Ex: This is in line with recent trends in the historical sciences generally fuelled by the feeling that in the past historians did not pay enough attention to what is, after all, the majority of humanity.

    Ex: Like the librarians and the bookshop staff, the club members are catalysts who spark off that fission which will spread from child to child an awareness of books and the habit of reading them.
    Ex: The ALA and some of its members seem to have taken in upon themselves to whip up a frenzy of public relations style fantasy that market reality simply cannot match.
    Ex: This article looks at ways in which librarians in leadership roles can elicit the motivation, commitment, and personal investment of members of the organisation.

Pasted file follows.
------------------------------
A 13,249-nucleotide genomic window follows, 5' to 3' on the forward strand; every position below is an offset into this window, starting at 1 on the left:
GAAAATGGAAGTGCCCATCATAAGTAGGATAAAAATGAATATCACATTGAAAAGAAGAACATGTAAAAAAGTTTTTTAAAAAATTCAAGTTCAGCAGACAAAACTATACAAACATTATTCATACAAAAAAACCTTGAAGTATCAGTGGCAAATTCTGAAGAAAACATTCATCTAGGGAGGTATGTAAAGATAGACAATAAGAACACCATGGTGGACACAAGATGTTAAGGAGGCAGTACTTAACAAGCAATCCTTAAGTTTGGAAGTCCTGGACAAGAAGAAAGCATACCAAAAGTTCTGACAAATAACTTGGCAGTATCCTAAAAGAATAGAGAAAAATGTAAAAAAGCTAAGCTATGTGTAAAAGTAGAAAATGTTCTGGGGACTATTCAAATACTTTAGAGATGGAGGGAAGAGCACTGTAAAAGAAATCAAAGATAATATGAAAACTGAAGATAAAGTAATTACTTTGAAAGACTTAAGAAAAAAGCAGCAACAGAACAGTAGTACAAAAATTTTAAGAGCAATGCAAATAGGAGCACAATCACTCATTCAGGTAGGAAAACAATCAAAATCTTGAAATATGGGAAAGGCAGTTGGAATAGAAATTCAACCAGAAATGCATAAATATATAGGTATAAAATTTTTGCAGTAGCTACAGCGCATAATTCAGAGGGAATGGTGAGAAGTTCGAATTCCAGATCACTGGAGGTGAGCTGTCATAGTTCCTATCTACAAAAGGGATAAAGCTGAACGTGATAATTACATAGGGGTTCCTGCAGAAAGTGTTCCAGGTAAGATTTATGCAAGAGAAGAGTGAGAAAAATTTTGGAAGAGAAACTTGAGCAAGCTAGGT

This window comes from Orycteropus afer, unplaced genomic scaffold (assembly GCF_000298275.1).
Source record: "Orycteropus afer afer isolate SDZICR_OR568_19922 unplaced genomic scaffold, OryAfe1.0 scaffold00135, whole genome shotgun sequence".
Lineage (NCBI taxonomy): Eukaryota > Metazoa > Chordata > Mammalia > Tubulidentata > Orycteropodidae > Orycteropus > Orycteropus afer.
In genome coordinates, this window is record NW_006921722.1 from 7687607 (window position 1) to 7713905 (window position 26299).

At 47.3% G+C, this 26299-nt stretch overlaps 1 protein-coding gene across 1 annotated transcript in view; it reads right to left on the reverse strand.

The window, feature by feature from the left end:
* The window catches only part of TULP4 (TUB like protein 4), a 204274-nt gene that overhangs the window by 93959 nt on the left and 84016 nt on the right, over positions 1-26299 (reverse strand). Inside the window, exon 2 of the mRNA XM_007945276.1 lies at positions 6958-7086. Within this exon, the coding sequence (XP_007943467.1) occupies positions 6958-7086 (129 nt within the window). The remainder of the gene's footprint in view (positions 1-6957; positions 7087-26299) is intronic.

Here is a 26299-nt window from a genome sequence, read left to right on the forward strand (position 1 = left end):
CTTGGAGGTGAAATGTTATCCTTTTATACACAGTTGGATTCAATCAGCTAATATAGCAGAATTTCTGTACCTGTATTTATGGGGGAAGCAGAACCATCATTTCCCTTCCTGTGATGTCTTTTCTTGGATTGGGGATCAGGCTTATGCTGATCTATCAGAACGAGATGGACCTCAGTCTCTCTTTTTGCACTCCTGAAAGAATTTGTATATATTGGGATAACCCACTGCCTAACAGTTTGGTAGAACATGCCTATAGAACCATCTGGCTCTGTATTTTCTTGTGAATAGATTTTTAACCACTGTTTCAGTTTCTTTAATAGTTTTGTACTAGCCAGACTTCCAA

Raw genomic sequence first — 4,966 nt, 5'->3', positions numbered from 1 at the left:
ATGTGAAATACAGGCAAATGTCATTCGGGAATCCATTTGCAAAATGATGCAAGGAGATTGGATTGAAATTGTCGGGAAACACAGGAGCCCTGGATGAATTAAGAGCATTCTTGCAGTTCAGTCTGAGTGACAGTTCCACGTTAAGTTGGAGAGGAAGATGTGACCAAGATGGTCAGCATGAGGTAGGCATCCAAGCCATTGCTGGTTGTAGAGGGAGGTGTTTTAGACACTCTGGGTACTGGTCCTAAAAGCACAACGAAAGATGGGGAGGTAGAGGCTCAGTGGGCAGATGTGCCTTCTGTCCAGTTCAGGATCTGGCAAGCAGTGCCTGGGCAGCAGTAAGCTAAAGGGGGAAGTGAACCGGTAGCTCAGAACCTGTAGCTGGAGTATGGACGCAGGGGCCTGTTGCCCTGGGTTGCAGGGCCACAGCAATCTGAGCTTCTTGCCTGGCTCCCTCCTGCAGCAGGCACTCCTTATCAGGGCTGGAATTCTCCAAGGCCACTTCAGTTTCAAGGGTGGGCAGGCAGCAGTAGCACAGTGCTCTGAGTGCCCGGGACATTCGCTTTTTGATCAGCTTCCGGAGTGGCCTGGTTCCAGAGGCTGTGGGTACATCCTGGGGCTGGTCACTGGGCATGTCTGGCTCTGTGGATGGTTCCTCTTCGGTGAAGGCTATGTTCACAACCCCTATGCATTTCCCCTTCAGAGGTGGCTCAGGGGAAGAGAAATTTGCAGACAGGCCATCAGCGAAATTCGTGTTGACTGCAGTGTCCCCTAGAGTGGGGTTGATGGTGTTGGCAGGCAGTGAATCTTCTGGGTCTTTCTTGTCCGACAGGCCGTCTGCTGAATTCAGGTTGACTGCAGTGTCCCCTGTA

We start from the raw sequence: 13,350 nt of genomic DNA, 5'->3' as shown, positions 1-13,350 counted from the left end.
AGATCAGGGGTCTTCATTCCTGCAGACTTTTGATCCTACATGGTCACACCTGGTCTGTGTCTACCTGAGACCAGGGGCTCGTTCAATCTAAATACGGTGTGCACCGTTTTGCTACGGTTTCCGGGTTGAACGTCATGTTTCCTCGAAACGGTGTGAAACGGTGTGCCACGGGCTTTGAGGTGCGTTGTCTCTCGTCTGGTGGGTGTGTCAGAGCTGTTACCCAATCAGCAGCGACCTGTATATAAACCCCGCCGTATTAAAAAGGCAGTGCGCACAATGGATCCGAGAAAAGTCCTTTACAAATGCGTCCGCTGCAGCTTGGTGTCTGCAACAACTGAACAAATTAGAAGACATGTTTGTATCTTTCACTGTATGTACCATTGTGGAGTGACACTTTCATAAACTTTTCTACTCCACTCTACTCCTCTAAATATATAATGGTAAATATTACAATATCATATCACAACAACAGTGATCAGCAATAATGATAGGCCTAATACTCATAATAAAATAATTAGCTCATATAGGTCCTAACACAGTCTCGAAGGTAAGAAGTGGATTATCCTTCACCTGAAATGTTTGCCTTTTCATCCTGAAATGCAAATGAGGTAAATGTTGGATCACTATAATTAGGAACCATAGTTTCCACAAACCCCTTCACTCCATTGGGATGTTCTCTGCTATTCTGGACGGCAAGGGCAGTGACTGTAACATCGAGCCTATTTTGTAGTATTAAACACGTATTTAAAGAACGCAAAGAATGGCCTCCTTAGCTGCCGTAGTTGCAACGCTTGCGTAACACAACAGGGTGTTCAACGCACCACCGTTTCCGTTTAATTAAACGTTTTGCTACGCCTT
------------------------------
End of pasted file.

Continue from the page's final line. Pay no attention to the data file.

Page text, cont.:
Ex: The nineteenth century was, quite rightly, fearful of any system of spreading knowledge which might spark the tinder box of unrest.
    Ex: The method of indexing called post-coordinate indexing gives rise to physical forms of indexes which differ from the more 'traditional' catalogues mentioned above.
    Ex: As we enter full-throttle into the Information Age, the mere mention of 'the information highway' conjures up a predictable set of high-tech images.
    Ex: The appearance of this volume aroused such a furor within and without the British Museum that further publication of the catalog was suspended.
    Ex: Untruth brings about ill reputation and indignity.
    Ex: That crucial evidence was withheld from the final report could give cause to bring charges of criminal negligence.
    Ex: Many soldiers took advantage of the impoverished conditions giving occasion to assaults, rapes and murders.
    * suscitar controversia = arouse + controversy.